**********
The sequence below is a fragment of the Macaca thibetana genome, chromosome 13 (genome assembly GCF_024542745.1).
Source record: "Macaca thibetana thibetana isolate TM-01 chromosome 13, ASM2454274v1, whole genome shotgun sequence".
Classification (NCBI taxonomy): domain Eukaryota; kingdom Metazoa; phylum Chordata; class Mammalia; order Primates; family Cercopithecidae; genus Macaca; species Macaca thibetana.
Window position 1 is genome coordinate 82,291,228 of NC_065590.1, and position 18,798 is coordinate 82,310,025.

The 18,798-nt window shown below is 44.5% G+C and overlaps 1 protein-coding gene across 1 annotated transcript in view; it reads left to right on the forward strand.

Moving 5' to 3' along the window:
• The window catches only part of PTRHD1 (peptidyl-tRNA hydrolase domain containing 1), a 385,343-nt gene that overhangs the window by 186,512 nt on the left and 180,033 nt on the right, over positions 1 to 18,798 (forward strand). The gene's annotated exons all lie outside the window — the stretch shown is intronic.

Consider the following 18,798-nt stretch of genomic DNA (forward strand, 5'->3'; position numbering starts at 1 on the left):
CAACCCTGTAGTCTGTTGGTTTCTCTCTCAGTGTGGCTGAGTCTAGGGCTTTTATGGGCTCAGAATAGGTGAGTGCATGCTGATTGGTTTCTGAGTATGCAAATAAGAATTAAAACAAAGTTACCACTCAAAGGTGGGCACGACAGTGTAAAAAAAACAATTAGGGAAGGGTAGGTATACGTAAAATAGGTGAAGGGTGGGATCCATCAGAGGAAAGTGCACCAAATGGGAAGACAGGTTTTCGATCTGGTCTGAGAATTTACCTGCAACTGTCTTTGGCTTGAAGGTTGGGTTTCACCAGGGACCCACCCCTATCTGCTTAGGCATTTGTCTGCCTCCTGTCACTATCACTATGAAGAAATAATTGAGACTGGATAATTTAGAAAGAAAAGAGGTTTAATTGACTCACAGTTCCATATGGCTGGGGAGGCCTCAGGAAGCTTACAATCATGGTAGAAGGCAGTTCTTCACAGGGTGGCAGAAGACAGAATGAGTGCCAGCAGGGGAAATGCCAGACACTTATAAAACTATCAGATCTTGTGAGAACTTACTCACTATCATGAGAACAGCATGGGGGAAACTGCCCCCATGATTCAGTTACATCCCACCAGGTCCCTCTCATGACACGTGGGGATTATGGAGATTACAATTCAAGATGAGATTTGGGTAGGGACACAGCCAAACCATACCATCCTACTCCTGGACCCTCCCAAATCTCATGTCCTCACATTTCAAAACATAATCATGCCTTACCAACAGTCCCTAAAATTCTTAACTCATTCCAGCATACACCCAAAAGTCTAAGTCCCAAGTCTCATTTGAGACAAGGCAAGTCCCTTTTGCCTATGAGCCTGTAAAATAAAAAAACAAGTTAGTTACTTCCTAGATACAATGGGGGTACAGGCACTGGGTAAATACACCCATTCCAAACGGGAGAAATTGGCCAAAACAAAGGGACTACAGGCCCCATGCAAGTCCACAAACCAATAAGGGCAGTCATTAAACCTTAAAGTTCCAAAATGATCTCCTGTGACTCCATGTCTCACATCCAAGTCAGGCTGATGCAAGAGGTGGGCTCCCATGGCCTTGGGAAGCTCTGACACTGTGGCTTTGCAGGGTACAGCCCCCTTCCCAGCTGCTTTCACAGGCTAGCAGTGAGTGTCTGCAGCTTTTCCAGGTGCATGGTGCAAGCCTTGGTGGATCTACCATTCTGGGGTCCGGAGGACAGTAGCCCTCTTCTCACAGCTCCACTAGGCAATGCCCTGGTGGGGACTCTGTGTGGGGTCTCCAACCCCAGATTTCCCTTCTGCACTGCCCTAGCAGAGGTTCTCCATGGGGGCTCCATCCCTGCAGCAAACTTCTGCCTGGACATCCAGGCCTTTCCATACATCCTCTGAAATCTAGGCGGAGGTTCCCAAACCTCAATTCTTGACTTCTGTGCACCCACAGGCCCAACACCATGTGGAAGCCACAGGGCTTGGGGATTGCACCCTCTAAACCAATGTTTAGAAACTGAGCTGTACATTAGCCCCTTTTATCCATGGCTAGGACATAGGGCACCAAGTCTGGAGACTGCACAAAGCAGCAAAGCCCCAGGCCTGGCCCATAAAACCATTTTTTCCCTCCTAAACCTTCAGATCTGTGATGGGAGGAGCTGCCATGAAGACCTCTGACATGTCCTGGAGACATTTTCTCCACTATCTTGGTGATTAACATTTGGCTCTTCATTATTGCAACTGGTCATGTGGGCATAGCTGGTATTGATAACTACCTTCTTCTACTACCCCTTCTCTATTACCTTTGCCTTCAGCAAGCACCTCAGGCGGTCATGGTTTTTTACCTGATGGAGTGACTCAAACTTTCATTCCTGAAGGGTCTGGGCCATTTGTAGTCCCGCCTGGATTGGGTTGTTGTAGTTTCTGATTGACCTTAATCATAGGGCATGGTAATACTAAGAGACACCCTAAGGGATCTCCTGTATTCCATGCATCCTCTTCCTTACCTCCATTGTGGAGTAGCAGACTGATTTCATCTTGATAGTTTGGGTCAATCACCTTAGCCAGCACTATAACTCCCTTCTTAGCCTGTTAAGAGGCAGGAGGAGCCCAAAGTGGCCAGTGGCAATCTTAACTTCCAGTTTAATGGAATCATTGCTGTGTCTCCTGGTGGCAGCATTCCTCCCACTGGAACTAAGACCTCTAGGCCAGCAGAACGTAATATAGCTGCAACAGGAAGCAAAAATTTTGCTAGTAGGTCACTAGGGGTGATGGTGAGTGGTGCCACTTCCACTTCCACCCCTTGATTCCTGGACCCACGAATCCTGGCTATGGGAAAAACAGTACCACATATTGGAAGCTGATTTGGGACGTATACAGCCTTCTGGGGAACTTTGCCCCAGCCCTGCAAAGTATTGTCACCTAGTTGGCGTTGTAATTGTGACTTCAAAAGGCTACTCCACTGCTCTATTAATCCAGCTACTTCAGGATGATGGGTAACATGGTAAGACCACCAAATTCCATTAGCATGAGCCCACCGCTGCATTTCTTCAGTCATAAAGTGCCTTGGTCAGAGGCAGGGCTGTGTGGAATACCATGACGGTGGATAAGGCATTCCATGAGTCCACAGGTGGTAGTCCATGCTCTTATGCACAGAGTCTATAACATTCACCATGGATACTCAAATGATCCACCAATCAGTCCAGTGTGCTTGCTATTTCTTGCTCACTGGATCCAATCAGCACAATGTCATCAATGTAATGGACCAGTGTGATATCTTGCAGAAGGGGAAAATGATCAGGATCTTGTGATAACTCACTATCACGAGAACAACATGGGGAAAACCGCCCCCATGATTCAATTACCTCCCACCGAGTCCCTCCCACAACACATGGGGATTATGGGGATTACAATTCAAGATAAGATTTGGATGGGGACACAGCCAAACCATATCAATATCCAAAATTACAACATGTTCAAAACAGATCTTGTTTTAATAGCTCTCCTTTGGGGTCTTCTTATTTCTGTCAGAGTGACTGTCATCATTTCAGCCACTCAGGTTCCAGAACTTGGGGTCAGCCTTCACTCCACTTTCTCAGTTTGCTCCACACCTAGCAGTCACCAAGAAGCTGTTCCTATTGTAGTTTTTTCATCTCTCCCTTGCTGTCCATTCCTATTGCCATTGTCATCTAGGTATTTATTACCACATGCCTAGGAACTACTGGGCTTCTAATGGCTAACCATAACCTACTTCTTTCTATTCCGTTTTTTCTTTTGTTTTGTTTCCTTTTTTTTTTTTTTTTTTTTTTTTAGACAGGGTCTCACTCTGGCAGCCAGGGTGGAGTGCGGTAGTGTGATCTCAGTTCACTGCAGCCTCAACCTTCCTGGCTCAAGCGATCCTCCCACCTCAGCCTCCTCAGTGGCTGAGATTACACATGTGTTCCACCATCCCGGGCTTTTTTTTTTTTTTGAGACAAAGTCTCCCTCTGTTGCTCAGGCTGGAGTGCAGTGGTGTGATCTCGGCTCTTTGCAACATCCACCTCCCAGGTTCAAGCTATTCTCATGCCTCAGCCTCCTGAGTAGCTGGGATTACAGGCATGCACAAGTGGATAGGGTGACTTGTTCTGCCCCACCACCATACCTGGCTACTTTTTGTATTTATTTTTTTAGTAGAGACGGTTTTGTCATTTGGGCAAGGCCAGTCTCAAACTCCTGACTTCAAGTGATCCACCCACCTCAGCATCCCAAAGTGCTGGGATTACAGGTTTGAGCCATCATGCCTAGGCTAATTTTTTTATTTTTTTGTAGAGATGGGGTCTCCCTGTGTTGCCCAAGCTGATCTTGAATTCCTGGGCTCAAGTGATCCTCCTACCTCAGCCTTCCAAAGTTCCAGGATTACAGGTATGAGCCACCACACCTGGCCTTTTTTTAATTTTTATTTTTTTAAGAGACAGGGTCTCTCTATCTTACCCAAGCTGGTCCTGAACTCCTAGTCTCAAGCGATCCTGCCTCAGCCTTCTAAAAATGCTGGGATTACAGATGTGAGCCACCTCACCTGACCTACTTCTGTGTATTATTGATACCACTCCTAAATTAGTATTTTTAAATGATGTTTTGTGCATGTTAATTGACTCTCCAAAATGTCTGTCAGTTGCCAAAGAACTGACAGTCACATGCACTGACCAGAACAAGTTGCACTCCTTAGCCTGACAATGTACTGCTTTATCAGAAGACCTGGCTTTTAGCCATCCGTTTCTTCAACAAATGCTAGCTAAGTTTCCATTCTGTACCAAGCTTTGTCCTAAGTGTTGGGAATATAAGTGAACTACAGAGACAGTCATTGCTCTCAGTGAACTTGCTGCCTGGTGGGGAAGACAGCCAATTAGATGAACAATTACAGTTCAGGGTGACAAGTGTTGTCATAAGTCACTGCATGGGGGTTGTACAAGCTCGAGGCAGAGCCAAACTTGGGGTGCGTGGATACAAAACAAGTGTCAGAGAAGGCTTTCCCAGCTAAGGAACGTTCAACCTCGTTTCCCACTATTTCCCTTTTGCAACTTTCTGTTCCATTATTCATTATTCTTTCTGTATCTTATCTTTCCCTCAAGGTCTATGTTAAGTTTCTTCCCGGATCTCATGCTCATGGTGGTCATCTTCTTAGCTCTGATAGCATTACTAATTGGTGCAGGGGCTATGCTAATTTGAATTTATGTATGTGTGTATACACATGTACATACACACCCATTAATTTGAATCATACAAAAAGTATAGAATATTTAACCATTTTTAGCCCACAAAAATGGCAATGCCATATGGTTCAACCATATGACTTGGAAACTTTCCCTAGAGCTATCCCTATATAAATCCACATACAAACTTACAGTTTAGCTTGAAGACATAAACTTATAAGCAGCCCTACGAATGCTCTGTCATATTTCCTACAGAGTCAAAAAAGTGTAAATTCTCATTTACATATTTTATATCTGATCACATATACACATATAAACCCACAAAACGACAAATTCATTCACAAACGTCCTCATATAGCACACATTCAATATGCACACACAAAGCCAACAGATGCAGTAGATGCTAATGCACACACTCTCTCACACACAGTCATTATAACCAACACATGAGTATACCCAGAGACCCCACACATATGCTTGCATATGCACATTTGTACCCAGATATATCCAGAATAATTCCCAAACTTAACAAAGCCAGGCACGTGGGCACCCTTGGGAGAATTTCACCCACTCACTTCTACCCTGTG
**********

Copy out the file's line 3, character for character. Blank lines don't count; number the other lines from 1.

Classification (NCBI taxonomy): domain Eukaryota; kingdom Metazoa; phylum Chordata; class Mammalia; order Primates; family Cercopithecidae; genus Macaca; species Macaca thibetana.